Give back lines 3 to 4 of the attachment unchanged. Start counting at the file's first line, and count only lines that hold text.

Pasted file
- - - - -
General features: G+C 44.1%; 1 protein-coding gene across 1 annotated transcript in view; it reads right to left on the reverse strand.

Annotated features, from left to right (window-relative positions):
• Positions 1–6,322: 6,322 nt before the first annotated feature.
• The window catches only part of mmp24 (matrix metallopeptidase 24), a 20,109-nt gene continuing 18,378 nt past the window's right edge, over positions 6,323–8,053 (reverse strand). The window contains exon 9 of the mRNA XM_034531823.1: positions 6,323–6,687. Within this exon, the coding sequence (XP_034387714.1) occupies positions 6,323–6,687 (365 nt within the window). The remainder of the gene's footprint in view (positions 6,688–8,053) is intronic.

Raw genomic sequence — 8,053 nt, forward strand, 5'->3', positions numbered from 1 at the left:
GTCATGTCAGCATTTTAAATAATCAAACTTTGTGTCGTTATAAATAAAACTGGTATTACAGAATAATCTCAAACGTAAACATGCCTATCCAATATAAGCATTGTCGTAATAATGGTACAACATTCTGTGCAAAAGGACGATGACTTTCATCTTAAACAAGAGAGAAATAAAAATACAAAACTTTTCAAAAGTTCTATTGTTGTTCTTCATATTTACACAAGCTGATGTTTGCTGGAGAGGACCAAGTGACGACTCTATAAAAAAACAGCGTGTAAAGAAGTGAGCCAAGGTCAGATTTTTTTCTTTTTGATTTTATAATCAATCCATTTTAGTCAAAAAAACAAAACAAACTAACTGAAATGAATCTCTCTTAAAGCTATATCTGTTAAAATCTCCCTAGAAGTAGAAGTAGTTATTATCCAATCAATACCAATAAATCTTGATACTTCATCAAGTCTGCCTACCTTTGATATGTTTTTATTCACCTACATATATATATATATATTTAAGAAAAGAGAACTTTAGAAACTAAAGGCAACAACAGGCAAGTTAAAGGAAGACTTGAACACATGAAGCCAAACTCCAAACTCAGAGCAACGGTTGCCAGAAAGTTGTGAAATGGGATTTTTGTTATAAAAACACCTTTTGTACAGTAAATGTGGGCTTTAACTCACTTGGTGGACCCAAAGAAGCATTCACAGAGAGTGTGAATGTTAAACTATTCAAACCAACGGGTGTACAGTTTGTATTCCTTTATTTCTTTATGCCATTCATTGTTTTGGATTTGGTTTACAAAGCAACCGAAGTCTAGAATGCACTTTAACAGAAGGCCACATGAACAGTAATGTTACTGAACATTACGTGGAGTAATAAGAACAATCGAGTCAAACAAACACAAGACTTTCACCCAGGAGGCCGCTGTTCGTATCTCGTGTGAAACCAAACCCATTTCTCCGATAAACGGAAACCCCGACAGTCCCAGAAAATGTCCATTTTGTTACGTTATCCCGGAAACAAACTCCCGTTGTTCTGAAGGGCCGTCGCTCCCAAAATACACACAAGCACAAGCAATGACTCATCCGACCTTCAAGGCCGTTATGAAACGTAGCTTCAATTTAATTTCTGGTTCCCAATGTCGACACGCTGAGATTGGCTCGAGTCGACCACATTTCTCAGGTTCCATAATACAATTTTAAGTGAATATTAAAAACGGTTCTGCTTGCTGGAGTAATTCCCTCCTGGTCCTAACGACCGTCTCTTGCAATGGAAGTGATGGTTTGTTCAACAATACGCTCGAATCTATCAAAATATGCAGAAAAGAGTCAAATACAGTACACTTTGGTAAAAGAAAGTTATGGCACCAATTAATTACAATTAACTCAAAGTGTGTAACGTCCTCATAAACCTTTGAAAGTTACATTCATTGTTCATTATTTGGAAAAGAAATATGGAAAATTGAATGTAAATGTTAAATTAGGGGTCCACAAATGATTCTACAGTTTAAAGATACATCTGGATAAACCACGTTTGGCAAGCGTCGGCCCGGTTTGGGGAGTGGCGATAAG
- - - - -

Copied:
• Positions 1–6,322: 6,322 nt before the first annotated feature.
• The window catches only part of mmp24 (matrix metallopeptidase 24), a 20,109-nt gene continuing 18,378 nt past the window's right edge, over positions 6,323–8,053 (reverse strand). The window contains exon 9 of the mRNA XM_034531823.1: positions 6,323–6,687. Within this exon, the coding sequence (XP_034387714.1) occupies positions 6,323–6,687 (365 nt within the window). The remainder of the gene's footprint in view (positions 6,688–8,053) is intronic.